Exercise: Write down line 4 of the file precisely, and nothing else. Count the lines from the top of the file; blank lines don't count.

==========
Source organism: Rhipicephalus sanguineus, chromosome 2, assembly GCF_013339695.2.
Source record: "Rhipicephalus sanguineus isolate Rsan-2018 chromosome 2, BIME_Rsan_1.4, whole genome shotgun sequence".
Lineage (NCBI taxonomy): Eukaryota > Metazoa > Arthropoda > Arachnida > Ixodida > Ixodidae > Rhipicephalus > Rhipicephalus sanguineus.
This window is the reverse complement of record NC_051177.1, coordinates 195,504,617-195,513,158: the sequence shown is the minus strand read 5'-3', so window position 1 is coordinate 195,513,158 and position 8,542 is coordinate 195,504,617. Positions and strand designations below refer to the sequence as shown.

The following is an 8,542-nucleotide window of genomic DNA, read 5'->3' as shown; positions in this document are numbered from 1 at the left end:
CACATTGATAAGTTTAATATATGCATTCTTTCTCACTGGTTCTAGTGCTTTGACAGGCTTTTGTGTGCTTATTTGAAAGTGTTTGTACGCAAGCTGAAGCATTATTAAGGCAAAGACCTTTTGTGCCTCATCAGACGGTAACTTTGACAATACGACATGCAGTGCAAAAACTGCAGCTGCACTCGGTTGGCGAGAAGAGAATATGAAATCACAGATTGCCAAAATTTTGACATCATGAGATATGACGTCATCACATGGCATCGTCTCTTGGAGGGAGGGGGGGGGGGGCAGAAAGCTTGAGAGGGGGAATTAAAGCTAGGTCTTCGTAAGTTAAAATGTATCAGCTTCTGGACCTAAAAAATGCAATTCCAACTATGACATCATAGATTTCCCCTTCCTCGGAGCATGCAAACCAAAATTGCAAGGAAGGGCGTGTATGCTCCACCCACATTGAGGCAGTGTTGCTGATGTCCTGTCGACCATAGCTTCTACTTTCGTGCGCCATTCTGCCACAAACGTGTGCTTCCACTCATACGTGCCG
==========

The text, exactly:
This window is the reverse complement of record NC_051177.1, coordinates 195,504,617-195,513,158: the sequence shown is the minus strand read 5'-3', so window position 1 is coordinate 195,513,158 and position 8,542 is coordinate 195,504,617. Positions and strand designations below refer to the sequence as shown.